Offseason, Week 3: What a Difference a Week Makes

by DrLefty

I’m glad I had a few days between the news about Gabe Kapler being hired as the new manager of the Giants and writing this post because it’s given me a chance to calm down. I’m still very, very disappointed and honestly saddened by the current state of my beloved Giants, but I’m not as angry as I was when I first heard the news.

There have been a lot of articles and columns written about this news, so I’ve had the opportunity to sort through a lot of information and viewpoints. At the end of it all, though, I still don’t like it any better, but not primarily for the reasons some of you might assume (though I’ll get to that, too).  Here’s my list of reasons why I don’t like the decision.

  1. This hire is cronyism at its finest. It’s obvious that there’s one reason and one reason only for Kapler getting the job: Farhan Zaidi likes him from back in their Dodger days. There were many other fine possibilities, from Joe Girardi to in-house candidates Ron Wotus and Hensley Meulens, to up-and-coming younger manager prospects like Joe Espada, Mark Kotsay, and Matt Quatraro. It’s frankly hard to believe that Kapler was objectively the best choice, especially in light of…
  2. Kapler’s failure as manager of the Phillies. Yes, failure. What else can you call being bounced from a job after just two years, especially when the team went out and loaded up with talent such as Bryce Harper, J.T. Realmuto, Andrew McCutchen, and Jean Segura? After a hot start this year, the Phils faded badly, finishing 8-20 in September and 81-81 for the season, good for only fourth place in the NL East. Now, I know the argument that sometimes managers do better the second time around (A.J. Hinch), but it would seem that a failed manager should take some time to reflect on why they failed, maybe work in a lower position such as bench coach somewhere, before being entrusted with another team. Kapler was unemployed for about five seconds after crashing and burning in Philly, and I think that’s a pretty damn strange approach to hiring. This leads to me to believe that…
  3. Farhan Zaidi is still working through his wounded ego over losing the argument to hire Kapler to manage the Dodgers in 2015. It is well known that Zaidi and Andrew Friedman wanted to hire Kapler but that a couple of prominent players (Clayton Kershaw and Adrian Gonzalez) helped convince Dodgers ownership to overrule them. Dave Roberts shocked everyone at the time by beating out Kapler for the job. When one is used to being the smartest person in the room, as Zaidi usually is, it’s hard to get over losing an argument. I think Zaidi saw hiring Kapler for the Giants as a way to vindicate himself, to right a wrong that he’s been stewing over since 2015. Unfortunately, in the intervening four years, there is now actual evidence of what kind of manager Kapler turned out to be (see #2 above). It’s clear that Zaidi thinks he was right in 2015, that Kapler’s failure in Philly somehow doesn’t matter or count, and that he’s therefore justified in overlooking other excellent alternatives and alienating a substantial portion of the fanbase. That’s a lot of “I’m right and everyone else is wrong” surety, and some would call it arrogance or hubris. One thing’s for sure…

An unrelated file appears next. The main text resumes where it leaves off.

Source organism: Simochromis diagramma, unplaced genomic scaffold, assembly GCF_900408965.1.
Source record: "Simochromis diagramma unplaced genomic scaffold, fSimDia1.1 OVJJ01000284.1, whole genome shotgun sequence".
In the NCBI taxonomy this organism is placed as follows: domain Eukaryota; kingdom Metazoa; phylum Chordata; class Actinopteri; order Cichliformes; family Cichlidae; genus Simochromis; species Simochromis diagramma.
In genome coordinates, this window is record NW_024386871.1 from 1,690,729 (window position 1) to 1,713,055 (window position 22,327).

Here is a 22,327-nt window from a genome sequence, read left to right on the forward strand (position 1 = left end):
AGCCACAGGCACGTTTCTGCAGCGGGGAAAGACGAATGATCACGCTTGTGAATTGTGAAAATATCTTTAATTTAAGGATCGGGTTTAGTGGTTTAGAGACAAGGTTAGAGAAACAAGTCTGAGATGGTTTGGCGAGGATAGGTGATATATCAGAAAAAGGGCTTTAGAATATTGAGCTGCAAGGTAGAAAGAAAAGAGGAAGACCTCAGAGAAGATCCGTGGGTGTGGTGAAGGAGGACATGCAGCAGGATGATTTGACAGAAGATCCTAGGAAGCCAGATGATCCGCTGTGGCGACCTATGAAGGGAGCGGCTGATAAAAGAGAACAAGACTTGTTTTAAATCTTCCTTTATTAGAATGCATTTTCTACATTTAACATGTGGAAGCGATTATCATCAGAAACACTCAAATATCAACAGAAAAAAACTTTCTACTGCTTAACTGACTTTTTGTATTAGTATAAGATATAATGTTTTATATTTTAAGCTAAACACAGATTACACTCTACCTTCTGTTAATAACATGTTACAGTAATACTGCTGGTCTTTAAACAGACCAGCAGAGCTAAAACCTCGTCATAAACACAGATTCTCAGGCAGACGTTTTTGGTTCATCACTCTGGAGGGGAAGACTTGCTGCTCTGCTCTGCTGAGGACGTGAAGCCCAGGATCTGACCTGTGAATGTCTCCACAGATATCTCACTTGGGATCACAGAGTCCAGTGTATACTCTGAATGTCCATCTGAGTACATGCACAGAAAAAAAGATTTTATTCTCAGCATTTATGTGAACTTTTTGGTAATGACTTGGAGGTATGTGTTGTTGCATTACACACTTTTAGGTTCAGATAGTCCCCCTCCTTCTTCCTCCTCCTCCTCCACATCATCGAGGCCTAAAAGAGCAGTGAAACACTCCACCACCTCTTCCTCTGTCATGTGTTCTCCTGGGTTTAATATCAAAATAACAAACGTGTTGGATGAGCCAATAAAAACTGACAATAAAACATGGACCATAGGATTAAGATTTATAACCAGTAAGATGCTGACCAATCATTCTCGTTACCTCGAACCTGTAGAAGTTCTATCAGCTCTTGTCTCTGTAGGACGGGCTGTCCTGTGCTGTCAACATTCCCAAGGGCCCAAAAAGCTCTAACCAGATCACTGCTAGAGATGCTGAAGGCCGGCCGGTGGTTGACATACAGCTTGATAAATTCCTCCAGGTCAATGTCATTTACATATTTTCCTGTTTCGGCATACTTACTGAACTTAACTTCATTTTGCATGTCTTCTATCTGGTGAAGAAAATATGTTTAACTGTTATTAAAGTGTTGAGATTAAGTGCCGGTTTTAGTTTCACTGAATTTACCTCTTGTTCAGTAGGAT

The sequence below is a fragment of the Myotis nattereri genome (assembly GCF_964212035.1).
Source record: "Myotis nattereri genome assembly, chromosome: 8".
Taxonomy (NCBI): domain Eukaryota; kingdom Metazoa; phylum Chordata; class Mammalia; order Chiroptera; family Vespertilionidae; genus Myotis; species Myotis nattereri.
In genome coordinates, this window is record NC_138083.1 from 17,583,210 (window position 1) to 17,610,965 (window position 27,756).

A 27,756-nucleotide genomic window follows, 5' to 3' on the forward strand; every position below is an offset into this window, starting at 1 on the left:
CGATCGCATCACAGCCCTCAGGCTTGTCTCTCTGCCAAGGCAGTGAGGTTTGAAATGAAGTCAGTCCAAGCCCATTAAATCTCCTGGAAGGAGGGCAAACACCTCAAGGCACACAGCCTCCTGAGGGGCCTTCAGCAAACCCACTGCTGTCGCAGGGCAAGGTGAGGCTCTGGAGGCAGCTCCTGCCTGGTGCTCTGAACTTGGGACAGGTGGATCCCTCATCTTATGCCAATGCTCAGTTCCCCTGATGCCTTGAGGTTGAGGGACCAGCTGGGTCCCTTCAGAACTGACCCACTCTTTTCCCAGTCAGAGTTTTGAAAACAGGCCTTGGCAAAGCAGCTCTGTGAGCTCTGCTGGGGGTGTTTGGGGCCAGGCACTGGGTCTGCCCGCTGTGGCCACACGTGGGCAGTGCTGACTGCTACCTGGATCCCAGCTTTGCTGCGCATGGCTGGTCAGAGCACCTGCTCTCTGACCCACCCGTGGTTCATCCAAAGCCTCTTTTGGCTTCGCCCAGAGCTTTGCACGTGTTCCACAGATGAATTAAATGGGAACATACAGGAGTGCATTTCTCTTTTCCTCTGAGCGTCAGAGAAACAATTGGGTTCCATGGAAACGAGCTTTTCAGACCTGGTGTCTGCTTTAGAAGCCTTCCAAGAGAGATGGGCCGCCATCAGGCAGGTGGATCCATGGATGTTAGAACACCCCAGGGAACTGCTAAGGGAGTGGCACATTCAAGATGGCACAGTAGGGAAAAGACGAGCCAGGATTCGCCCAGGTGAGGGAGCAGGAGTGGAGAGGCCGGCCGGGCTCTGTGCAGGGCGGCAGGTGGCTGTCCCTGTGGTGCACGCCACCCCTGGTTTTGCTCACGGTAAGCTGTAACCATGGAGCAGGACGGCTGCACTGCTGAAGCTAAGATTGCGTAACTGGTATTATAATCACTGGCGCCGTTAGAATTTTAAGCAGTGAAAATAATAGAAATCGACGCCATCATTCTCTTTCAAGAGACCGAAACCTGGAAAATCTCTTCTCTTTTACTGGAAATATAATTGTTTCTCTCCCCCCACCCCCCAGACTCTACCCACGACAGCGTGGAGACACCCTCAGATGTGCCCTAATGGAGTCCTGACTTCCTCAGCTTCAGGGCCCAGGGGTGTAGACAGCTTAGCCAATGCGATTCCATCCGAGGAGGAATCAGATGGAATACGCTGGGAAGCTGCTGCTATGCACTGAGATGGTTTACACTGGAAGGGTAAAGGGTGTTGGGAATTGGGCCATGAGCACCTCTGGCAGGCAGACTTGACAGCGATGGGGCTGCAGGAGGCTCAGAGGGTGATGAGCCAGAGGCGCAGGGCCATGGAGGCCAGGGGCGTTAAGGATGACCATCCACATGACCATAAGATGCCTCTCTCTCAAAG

4. Zaidi’s wagon is now firmly hitched to Kapler’s, it didn’t have to be this way, and that dynamic could really hurt the Giants for years to come. Zaidi’s involvement in the incidents with the Dodgers’ minor leaguers only became highly scrutinized because Zaidi was hell-bent on hiring Kapler. Now not only does Kapler have to answer for his decisions back then, but Zaidi does, too. Hire Joe Espada or Ron Wotus, and no one’s talking about what happened in Arizona in 2015. But Zaidi opened that door and put both himself and Kapler on the defensive. He made a lot of fans angry. If things don’t go well for one or both of them, there will be no slack, no patience, no benefit of the doubt, no honeymoon period. Nor should there be. Zaidi hired Kapler against common sense and public opinion. If it turns out to be a wild success, then he deserves credit for being courageous and the “light years ahead” genius who saw something the rest of us didn’t. But if things don’t go well, Zaidi (and Kapler) deserve the close scrutiny and harsh criticism they will receive. Again, Zaidi chose this path when he absolutely didn’t have to. And finally…
  5. Kapler himself is a problematic personality. Even if the stuff with the Dodgers hadn’t happened, and even if he’d never managed the Phillies, there are things about Kapler himself that are jarring and that many people don’t like and won’t like. I don’t think I’ve ever read the word “polarizing” so many times in one week. As Susan Slusser’s excellent piece yesterday detailed, some people have very strong negative reactions to Kapler, and some feel very positively about him. There’s a risk in hiring someone like that–especially to replace a legendary and beloved manager. Besides the obvious risks–the players might dislike him, he might not work well with his coaching staff, and the fans might loathe him (as it seems the Phils’ fans did with Kapler)–there’s the very real prospect that the manager will become way too much of the story. Think Bobby Valentine with the Red Sox in 2012. Think Ozzie Guillen. Colorful/charismatic managers are entertaining, but who wants them to be the center of attention?

Oh, and P.S.: Zaidi missed a prime opportunity to hire either a manager or general manager of color. Considering the troubling decline in African-Americans playing baseball and the enormous Latin presence in MLB, there should be more than four (13%) major league managers who are non-white. Zaidi could have hired Joe Espada. He could have hired Kim Ng to be GM. Instead we just got two more white guys. I’m not one who believes in quotas or hiring just for diversity’s sake, but by all accounts, Espada was a very strong candidate with none of Kapler’s negatives. Like I said–a missed opportunity.